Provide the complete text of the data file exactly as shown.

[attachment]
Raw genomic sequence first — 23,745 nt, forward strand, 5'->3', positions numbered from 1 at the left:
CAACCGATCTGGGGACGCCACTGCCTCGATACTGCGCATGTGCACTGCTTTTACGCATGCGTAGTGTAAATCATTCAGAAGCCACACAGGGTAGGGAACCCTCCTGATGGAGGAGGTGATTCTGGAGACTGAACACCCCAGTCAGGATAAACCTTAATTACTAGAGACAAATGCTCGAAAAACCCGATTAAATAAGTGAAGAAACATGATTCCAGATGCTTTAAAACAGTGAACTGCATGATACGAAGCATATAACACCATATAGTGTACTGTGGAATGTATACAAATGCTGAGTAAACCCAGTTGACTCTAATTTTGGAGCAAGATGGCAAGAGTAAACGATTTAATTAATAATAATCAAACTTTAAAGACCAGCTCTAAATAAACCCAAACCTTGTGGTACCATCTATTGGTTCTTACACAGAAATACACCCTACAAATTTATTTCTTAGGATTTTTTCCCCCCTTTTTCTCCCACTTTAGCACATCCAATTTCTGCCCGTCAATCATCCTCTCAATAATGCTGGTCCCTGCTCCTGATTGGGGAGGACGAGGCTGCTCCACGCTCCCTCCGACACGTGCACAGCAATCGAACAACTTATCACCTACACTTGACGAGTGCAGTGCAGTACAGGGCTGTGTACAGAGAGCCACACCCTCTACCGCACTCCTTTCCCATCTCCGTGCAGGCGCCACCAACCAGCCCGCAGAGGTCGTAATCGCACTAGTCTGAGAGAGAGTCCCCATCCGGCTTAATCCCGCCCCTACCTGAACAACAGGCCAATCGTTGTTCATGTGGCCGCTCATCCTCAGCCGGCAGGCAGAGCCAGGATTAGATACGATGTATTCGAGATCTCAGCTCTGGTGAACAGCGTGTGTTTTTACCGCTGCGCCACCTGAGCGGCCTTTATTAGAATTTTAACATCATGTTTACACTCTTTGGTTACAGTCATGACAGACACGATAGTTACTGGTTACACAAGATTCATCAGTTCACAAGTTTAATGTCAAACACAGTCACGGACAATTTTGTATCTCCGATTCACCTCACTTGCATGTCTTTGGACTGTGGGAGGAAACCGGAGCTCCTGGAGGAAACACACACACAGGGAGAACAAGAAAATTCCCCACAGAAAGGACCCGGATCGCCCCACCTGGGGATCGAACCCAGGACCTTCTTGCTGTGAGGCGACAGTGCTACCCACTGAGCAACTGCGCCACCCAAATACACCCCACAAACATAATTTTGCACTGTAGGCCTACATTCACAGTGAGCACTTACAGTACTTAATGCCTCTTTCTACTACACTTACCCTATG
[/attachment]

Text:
Raw genomic sequence first — 23,745 nt, forward strand, 5'->3', positions numbered from 1 at the left:
CAACCGATCTGGGGACGCCACTGCCTCGATACTGCGCATGTGCACTGCTTTTACGCATGCGTAGTGTAAATCATTCAGAAGCCACACAGGGTAGGGAACCCTCCTGATGGAGGAGGTGATTCTGGAGACTGAACACCCCAGTCAGGATAAACCTTAATTACTAGAGACAAATGCTCGAAAAACCCGATTAAATAAGTGAAGAAACATGATTCCAGATGCTTTAAAACAGTGAACTGCATGATACGAAGCATATAACACCATATAGTGTACTGTGGAATGTATACAAATGCTGAGTAAACCCAGTTGACTCTAATTTTGGAGCAAGATGGCAAGAGTAAACGATTTAATTAATAATAATCAAACTTTAAAGACCAGCTCTAAATAAACCCAAACCTTGTGGTACCATCTATTGGTTCTTACACAGAAATACACCCTACAAATTTATTTCTTAGGATTTTTTCCCCCCTTTTTCTCCCACTTTAGCACATCCAATTTCTGCCCGTCAATCATCCTCTCAATAATGCTGGTCCCTGCTCCTGATTGGGGAGGACGAGGCTGCTCCACGCTCCCTCCGACACGTGCACAGCAATCGAACAACTTATCACCTACACTTGACGAGTGCAGTGCAGTACAGGGCTGTGTACAGAGAGCCACACCCTCTACCGCACTCCTTTCCCATCTCCGTGCAGGCGCCACCAACCAGCCCGCAGAGGTCGTAATCGCACTAGTCTGAGAGAGAGTCCCCATCCGGCTTAATCCCGCCCCTACCTGAACAACAGGCCAATCGTTGTTCATGTGGCCGCTCATCCTCAGCCGGCAGGCAGAGCCAGGATTAGATACGATGTATTCGAGATCTCAGCTCTGGTGAACAGCGTGTGTTTTTACCGCTGCGCCACCTGAGCGGCCTTTATTAGAATTTTAACATCATGTTTACACTCTTTGGTTACAGTCATGACAGACACGATAGTTACTGGTTACACAAGATTCATCAGTTCACAAGTTTAATGTCAAACACAGTCACGGACAATTTTGTATCTCCGATTCACCTCACTTGCATGTCTTTGGACTGTGGGAGGAAACCGGAGCTCCTGGAGGAAACACACACACAGGGAGAACAAGAAAATTCCCCACAGAAAGGACCCGGATCGCCCCACCTGGGGATCGAACCCAGGACCTTCTTGCTGTGAGGCGACAGTGCTACCCACTGAGCAACTGCGCCACCCAAATACACCCCACAAACATAATTTTGCACTGTAGGCCTACATTCACAGTGAGCACTTACAGTACTTAATGCCTCTTTCTACTACACTTACCCTATG